Right now, insulting other people is cool. It's the latest trend. Everyone is doing it - even the Prime Minister. In fact, over the last few months politicians and wannabe politicos the world over have elevated it to a fine art.
Recent face-to-face jibes focus on quite personal stuff including the way people dress and whether they're only slightly deluded or have seriously lost the plot. But in the grand scheme of things they're relatively mild compared to what people - and politicians - write on Twitter.
Obviously, Donald Trump deserves his own personal paragraph. Old Don has raised blood pressure across the globe with a seemingly unending tirade of insulting language. He has a huge range of adjectives at his disposal, although his favourites appear to be: dumb, stupid, lightweight, pathetic and sad. On the noun front he also scores highly with wacko, clown, moron, scum, loser and puppet. In fact, his enormous list of Twitter insults now merits its own page on the New York Times.
But before we decide that Trump has won the insult competition, we might want to consider a few others including Boris Johnson's 2013 quote in which he called London Assembly members 'great supine protoplasmic invertebrate jellies'. MP Simon Burns on Speaker John Bercow: 'Stupid, sanctimonious dwarf'. Nigel Farage on EU President Herman Von Rompuy: 'the charisma of a damp rag and the appearance of a low-grade bank clerk'. And last if not least, Tony Banks on Margaret Thatcher: 'the sensitivity of a sex-starved boa-constrictor'.
Why have we started to embrace the insult?
It's so easy to put this rise in insulting language and behaviour down to the decline of western civilisation. Well, it isn't that easy, but many people do it! However, in my view, the rise of the insult is inextricably linked to social media, specifically Twitter.
Let's face it, on a social and local level, it's not like we've suddenly discovered that insulting people actually makes us feel good, albeit for a short period of time before the other party responds and insults us in return. We've been insulting others since we first said 'Johnny smells' when we were six years old and in Primary School. One of the reasons we secretly like insulting others as adults is because it makes other people laugh. And it makes them laugh because we're saying what they think. Enter Twitter stage left.
Social media lets us insult to a wider audience
There was a major problem associated with publically insulting people before the interweb was invented. Effective insulting was a time-consuming business. If you saw a politician on the TV, heard something on the radio or read an article by an 'idiot' in the newspaper, you had to sit down, write a letter, buy a stamp, post it to the newspaper, radio station or TV channel and then wait until it was either published or appeared on a 'Right To Reply' show. If it ever did, of course. Even then, there was usually no reaction so you had no idea whether your insult had been effective, or you'd just insulted for no reason, which, as Morrissey would say, 'is murder'.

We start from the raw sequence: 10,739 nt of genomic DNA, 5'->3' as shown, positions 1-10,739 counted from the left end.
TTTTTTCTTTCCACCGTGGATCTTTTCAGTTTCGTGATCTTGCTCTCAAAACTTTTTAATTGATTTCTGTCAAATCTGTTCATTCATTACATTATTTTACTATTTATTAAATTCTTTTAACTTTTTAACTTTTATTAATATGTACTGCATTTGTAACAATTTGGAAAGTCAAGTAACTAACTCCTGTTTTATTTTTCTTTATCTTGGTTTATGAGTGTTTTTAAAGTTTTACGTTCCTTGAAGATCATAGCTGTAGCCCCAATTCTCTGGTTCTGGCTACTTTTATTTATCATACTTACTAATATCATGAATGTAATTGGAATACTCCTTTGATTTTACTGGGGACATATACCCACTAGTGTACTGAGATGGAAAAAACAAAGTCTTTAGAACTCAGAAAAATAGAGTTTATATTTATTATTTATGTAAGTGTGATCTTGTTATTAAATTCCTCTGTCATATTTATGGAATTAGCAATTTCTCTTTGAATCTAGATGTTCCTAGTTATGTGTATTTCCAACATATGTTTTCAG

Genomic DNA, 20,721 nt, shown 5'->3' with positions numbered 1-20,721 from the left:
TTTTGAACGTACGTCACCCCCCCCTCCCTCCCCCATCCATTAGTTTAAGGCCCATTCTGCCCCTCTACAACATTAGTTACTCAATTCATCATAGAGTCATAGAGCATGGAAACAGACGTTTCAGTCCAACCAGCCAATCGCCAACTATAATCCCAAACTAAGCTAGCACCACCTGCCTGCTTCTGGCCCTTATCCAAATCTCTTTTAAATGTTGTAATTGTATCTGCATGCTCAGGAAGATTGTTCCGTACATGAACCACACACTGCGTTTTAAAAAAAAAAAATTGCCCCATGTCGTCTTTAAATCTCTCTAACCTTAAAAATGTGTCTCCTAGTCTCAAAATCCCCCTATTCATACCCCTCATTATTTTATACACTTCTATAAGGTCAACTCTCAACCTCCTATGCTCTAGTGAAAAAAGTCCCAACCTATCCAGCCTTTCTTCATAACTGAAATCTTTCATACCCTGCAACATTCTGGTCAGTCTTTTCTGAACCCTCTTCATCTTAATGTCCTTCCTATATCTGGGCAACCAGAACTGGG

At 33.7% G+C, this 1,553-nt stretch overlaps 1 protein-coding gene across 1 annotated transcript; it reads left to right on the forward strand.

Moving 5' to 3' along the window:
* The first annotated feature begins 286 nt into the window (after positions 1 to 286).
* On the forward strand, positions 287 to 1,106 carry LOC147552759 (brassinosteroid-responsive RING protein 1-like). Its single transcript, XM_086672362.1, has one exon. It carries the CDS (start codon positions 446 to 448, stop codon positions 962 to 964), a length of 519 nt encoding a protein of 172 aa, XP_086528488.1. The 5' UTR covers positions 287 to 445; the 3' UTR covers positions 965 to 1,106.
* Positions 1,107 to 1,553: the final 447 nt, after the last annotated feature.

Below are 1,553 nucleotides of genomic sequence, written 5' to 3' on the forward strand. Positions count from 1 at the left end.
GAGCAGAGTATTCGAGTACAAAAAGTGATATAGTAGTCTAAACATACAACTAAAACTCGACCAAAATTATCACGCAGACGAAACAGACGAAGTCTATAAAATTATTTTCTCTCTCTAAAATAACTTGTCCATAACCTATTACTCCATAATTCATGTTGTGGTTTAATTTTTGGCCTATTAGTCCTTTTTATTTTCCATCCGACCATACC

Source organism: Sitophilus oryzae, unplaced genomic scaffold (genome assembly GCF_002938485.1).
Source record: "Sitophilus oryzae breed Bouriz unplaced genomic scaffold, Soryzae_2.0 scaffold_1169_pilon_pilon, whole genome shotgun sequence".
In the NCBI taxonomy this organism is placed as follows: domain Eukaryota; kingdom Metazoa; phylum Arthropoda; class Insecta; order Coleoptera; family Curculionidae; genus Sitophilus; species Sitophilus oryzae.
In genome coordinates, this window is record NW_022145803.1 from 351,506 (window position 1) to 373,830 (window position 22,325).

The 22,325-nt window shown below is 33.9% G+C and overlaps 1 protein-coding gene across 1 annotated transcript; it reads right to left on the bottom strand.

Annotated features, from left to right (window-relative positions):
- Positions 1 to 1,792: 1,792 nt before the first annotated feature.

However, one day, a bloke invented the internet. And not too long after that, some other blokes invented Twitter. Now, suddenly, you has 140 characters to insult people. Instantly! In real time! So, instead of sitting there screaming insults at the TV - especially BBC Question Time - you could insult to your heart's content to a vast audience who would then either laugh and like your tweet, or insult you right back! The joy!
But why do we love it?
Seriously though, there is something very cathartic about insulting politicians especially. These days, many are robotic to say the least. They are Stepford wives and husbands. They are like the old Action Man toy that used to say 'Dig In!', 'Take Cover!' and 'Enemy Sighted Ahead!' depending how far you pulled the string out of its neck. In fact, as someone said to me the other day: 'I swear some of these politicians have batteries'. And that's why many are such a target on Twitter.
Many politicians on Twitter just broadcast the party line. They retweet their HQ and use their party slogans in every tweet. What with the EU Referendum, at the moment many politicos are 'safer, stronger, better off' like some awful condom advert, and though the Leave campaigns (plural) have not yet decided on a single slogan, or in fact, a single organisation, they are most definitely 'taking back control'.
This sloganisation and depersonalisation of politics, along with the media sound-bite culture and politicians' inability to really listen rather than just patronise, is what ultimately leads to populism - see Donald Trump. But that's a whole different blog post. However, it has also led to the widespread feeling that there's just no point in engaging with politicians.
This is the reason why Twitter is the go-to place for insults. There's no point in writing a huge blog post explaining your carefully considered views, which you know hardly anyone will read - and definitely not your intended target - when you can simply cut to the last sentence and just say: 'It's clear, sir, that you are nebulous pile of poo with no discernible brain cells'. Quick, easy and much more satisfying.
Twitter has both liberated, enabled and constrained us. It has taken public insulting to the next level. It has given us, the people, the chance to express the boundless frustration and various expletives that have, thus far, been confined to our living room. Straight talking is out of the closet and pussyfooting is dead. We can insult from the comfort of our sofa and retweet other people's insults too. We can insult with others or insult alone. It's insult heaven. Long live Twitter!
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